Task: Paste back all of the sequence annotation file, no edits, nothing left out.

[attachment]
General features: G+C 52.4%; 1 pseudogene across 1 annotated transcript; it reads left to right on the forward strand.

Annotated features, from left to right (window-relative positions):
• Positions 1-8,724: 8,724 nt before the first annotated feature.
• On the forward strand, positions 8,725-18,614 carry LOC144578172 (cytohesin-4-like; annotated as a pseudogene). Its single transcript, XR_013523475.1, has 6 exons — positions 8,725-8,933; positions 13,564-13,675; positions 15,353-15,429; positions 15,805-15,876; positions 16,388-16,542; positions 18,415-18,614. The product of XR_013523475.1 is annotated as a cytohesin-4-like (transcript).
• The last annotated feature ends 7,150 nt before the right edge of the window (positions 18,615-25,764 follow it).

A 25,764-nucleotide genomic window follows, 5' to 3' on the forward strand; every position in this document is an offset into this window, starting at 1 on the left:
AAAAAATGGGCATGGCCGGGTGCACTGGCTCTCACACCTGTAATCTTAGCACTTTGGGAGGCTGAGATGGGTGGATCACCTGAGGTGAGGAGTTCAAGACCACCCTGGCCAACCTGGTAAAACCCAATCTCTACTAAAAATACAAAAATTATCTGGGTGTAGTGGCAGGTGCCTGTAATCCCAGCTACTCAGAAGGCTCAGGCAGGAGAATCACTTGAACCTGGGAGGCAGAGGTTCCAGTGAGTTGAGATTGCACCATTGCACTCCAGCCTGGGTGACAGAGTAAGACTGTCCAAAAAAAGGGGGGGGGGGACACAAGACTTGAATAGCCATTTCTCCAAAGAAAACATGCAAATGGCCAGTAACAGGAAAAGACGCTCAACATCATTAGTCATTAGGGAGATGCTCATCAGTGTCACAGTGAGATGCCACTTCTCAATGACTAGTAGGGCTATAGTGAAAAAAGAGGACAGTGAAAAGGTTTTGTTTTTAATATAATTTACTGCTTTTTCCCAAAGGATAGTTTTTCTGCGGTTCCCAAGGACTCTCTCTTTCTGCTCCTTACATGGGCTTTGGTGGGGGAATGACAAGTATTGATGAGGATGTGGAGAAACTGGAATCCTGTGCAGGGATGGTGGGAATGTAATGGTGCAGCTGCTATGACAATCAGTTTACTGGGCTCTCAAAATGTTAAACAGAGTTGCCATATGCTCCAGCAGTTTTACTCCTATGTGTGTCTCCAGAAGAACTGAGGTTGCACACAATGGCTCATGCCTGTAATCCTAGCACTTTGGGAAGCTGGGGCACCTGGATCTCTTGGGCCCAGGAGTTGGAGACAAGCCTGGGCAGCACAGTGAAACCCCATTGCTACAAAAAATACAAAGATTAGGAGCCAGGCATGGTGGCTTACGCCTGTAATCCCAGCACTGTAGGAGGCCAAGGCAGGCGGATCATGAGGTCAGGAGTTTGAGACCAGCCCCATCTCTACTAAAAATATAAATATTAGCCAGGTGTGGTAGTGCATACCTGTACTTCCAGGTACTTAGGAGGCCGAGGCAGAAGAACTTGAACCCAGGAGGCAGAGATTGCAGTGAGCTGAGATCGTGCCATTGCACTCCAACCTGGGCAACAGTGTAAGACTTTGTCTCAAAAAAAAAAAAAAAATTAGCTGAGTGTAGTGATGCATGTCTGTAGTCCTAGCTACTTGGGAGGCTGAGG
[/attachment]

General features: G+C 52.4%; 1 pseudogene across 1 annotated transcript; it reads left to right on the forward strand.

Annotated features, from left to right (window-relative positions):
• Positions 1-8,724: 8,724 nt before the first annotated feature.
• On the forward strand, positions 8,725-18,614 carry LOC144578172 (cytohesin-4-like; annotated as a pseudogene). Its single transcript, XR_013523475.1, has 6 exons — positions 8,725-8,933; positions 13,564-13,675; positions 15,353-15,429; positions 15,805-15,876; positions 16,388-16,542; positions 18,415-18,614. The product of XR_013523475.1 is annotated as a cytohesin-4-like (transcript).
• The last annotated feature ends 7,150 nt before the right edge of the window (positions 18,615-25,764 follow it).

A 25,764-nucleotide genomic window follows, 5' to 3' on the forward strand; every position in this document is an offset into this window, starting at 1 on the left:
AAAAAATGGGCATGGCCGGGTGCACTGGCTCTCACACCTGTAATCTTAGCACTTTGGGAGGCTGAGATGGGTGGATCACCTGAGGTGAGGAGTTCAAGACCACCCTGGCCAACCTGGTAAAACCCAATCTCTACTAAAAATACAAAAATTATCTGGGTGTAGTGGCAGGTGCCTGTAATCCCAGCTACTCAGAAGGCTCAGGCAGGAGAATCACTTGAACCTGGGAGGCAGAGGTTCCAGTGAGTTGAGATTGCACCATTGCACTCCAGCCTGGGTGACAGAGTAAGACTGTCCAAAAAAAGGGGGGGGGGGACACAAGACTTGAATAGCCATTTCTCCAAAGAAAACATGCAAATGGCCAGTAACAGGAAAAGACGCTCAACATCATTAGTCATTAGGGAGATGCTCATCAGTGTCACAGTGAGATGCCACTTCTCAATGACTAGTAGGGCTATAGTGAAAAAAGAGGACAGTGAAAAGGTTTTGTTTTTAATATAATTTACTGCTTTTTCCCAAAGGATAGTTTTTCTGCGGTTCCCAAGGACTCTCTCTTTCTGCTCCTTACATGGGCTTTGGTGGGGGAATGACAAGTATTGATGAGGATGTGGAGAAACTGGAATCCTGTGCAGGGATGGTGGGAATGTAATGGTGCAGCTGCTATGACAATCAGTTTACTGGGCTCTCAAAATGTTAAACAGAGTTGCCATATGCTCCAGCAGTTTTACTCCTATGTGTGTCTCCAGAAGAACTGAGGTTGCACACAATGGCTCATGCCTGTAATCCTAGCACTTTGGGAAGCTGGGGCACCTGGATCTCTTGGGCCCAGGAGTTGGAGACAAGCCTGGGCAGCACAGTGAAACCCCATTGCTACAAAAAATACAAAGATTAGGAGCCAGGCATGGTGGCTTACGCCTGTAATCCCAGCACTGTAGGAGGCCAAGGCAGGCGGATCATGAGGTCAGGAGTTTGAGACCAGCCCCATCTCTACTAAAAATATAAATATTAGCCAGGTGTGGTAGTGCATACCTGTACTTCCAGGTACTTAGGAGGCCGAGGCAGAAGAACTTGAACCCAGGAGGCAGAGATTGCAGTGAGCTGAGATCGTGCCATTGCACTCCAACCTGGGCAACAGTGTAAGACTTTGTCTCAAAAAAAAAAAAAAAATTAGCTGAGTGTAGTGATGCATGTCTGTAGTCCTAGCTACTTGGGAGGCTGAGG